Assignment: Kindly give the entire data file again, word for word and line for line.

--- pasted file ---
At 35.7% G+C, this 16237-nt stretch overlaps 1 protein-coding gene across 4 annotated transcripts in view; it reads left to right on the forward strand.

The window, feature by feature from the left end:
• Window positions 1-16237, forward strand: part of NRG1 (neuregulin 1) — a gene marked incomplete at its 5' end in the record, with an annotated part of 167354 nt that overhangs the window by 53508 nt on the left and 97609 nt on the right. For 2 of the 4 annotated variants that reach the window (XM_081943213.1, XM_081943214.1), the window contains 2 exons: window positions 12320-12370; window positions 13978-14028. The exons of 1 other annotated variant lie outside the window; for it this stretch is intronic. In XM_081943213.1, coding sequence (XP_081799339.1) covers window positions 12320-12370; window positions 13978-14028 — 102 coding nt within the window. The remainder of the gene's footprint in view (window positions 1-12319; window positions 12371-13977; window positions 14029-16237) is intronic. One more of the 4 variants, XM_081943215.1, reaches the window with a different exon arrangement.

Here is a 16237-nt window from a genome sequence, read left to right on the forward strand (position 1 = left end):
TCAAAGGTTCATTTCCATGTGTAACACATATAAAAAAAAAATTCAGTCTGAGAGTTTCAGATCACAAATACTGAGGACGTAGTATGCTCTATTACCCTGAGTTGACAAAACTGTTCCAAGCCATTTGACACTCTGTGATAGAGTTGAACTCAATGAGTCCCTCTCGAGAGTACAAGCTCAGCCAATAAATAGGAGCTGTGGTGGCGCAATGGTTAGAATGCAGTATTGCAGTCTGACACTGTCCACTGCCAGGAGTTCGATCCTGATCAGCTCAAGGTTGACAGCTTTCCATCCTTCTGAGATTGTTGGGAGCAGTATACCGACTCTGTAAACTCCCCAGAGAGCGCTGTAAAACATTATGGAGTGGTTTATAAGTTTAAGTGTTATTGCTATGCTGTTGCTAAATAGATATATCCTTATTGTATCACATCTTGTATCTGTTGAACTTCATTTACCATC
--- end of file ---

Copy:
At 35.7% G+C, this 16237-nt stretch overlaps 1 protein-coding gene across 4 annotated transcripts in view; it reads left to right on the forward strand.

The window, feature by feature from the left end:
• Window positions 1-16237, forward strand: part of NRG1 (neuregulin 1) — a gene marked incomplete at its 5' end in the record, with an annotated part of 167354 nt that overhangs the window by 53508 nt on the left and 97609 nt on the right. For 2 of the 4 annotated variants that reach the window (XM_081943213.1, XM_081943214.1), the window contains 2 exons: window positions 12320-12370; window positions 13978-14028. The exons of 1 other annotated variant lie outside the window; for it this stretch is intronic. In XM_081943213.1, coding sequence (XP_081799339.1) covers window positions 12320-12370; window positions 13978-14028 — 102 coding nt within the window. The remainder of the gene's footprint in view (window positions 1-12319; window positions 12371-13977; window positions 14029-16237) is intronic. One more of the 4 variants, XM_081943215.1, reaches the window with a different exon arrangement.

Here is a 16237-nt window from a genome sequence, read left to right on the forward strand (position 1 = left end):
TCAAAGGTTCATTTCCATGTGTAACACATATAAAAAAAAAATTCAGTCTGAGAGTTTCAGATCACAAATACTGAGGACGTAGTATGCTCTATTACCCTGAGTTGACAAAACTGTTCCAAGCCATTTGACACTCTGTGATAGAGTTGAACTCAATGAGTCCCTCTCGAGAGTACAAGCTCAGCCAATAAATAGGAGCTGTGGTGGCGCAATGGTTAGAATGCAGTATTGCAGTCTGACACTGTCCACTGCCAGGAGTTCGATCCTGATCAGCTCAAGGTTGACAGCTTTCCATCCTTCTGAGATTGTTGGGAGCAGTATACCGACTCTGTAAACTCCCCAGAGAGCGCTGTAAAACATTATGGAGTGGTTTATAAGTTTAAGTGTTATTGCTATGCTGTTGCTAAATAGATATATCCTTATTGTATCACATCTTGTATCTGTTGAACTTCATTTACCATC